UCF students discuss acceptance and diversity at SGA event

Photo by Alyssa McComb. Panelists Juliana Pisculli, Katherine Villalona and Rawan Almousa discuss issues facing minority students at SGA's Minority at UCF event on Oct. 19. The discussion was part of Diversity Week 2016 , which is hosted by the Office of Diversity and Inclusion.

Snaps, laughs and sighs of distress came from the crowd of nearly 50 students who attended the Student Government Association’s Minority at UCF event Wednesday night.

Faculty and administration diversity at UCF, the importance of minority clubs working together and recent political events were just some of the topics discussed among a panel of five UCF students and the audience. The event was part of Diversity Week 2016, which is being hosted by the Office of Diversity and Inclusion.

Moderated by SGA’s Diversity Initiatives Specialist Marklyne Joachim, a junior majoring in radio-television, the panelists for the night were: Snigdha Ila, Isaiah Pugh, Rawan Almousa, Katherine Villalona and Juliana Pisculli.

To open the discussion of diversity within UCF, Joachim asked the panelists what their experience has been like as a minority student at UCF. Each of the panelists agreed that the UCF community is generally accepting to minorities.

“Here at UCF my experience has been very inclusive,” said Almousa, a health sciences major.

Some panelists, however, had negative stories to share. Ila, who is the vice president of Sangam, UCF’s Indian Student Association, spoke about common questions she receives on religion, language and culture.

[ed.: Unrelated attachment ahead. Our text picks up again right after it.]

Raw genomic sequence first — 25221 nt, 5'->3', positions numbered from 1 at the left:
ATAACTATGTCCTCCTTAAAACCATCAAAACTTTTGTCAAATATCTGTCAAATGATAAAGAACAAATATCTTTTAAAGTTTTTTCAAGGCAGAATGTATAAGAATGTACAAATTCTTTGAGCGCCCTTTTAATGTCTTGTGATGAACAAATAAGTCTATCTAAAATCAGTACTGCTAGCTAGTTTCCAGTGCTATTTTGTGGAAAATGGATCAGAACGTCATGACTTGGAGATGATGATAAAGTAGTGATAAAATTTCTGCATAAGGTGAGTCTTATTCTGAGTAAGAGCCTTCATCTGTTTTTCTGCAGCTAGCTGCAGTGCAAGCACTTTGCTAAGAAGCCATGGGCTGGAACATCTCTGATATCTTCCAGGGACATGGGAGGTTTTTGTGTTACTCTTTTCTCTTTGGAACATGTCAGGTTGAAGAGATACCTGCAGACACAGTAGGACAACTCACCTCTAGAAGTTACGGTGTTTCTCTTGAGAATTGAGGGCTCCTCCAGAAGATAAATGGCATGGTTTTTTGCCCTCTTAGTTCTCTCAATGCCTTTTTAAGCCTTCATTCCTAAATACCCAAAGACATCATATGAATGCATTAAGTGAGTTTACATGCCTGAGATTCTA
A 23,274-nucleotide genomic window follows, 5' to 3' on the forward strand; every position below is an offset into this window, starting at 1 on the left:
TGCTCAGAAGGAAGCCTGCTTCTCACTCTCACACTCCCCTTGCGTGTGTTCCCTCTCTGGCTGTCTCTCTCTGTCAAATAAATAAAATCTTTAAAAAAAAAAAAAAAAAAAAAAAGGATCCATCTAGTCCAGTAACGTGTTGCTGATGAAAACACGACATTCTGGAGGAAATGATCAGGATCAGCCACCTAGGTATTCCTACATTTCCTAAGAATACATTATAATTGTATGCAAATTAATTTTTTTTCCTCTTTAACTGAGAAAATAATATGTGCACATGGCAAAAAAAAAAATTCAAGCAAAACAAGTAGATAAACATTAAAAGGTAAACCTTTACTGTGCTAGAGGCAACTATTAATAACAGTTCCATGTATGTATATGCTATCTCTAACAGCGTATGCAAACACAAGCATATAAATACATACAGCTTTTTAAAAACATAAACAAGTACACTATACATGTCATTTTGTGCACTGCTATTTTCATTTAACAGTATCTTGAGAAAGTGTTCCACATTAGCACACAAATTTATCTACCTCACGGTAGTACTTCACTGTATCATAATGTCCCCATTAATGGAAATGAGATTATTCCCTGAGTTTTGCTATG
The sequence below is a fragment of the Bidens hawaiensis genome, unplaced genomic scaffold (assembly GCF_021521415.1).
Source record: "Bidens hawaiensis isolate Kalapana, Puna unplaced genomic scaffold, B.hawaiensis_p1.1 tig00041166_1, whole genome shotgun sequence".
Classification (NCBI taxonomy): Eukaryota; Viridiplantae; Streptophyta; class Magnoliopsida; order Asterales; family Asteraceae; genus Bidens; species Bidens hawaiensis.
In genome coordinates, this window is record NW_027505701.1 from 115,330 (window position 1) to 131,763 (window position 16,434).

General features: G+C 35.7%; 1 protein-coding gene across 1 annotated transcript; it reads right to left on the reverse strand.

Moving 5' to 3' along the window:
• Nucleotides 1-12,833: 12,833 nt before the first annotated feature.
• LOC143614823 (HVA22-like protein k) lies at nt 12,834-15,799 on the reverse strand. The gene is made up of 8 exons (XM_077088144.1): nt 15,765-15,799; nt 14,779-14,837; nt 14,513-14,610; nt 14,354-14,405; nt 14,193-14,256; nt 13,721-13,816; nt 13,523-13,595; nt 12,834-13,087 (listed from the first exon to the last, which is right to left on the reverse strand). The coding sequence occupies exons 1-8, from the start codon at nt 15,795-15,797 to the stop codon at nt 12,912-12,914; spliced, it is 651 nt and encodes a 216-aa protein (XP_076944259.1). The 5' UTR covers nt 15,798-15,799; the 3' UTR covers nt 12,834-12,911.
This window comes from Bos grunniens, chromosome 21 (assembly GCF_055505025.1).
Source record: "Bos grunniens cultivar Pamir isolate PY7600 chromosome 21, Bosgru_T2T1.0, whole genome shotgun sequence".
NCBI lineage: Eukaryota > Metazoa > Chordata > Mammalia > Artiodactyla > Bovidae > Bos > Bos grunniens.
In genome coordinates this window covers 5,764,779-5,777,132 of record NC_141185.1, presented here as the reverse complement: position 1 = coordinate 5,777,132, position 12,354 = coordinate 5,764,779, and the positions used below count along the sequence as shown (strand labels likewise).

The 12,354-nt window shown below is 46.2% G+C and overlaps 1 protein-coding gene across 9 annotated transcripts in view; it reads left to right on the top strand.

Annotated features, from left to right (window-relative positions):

“I want to think that people just don’t know certain things,” Ila, a senior biomedical sciences major, said. “I want to give them the benefit of the doubt … but we are at the college level, and there’s a certain level of education that’s expected to come with that.”

Recent UCF events where discrimination was present were discussed. In April of this year, UCF police evacuated the library in response to student’s calls of a Muslim student falsely accused of having a gun. In October of last year, an incident occurred where two black students had garbage thrown and dumped on them, Joachim said.

“I feel like a lot of hatred comes from not understanding each other and not being sensitive to each other,” Pisculli, who was there to represent UCF’s LGBTQ+ Services and Pride Commons, said.

Pisculli, a freshman education major, suggested education as a way to combat discrimination against minorities. Much like UCF’s AlcoholEdu online program, Pisculli and others agreed that a required online module for incoming students would educate and prepare students on minority issues.

“I know education is key,” said Pugh, a sophomore computer engineering major and membership chair for the National Society of Black Engineers. “We’re behind every person, no matter what they look like, no matter what they believe in. We will not tolerate behavior like this whatsoever.”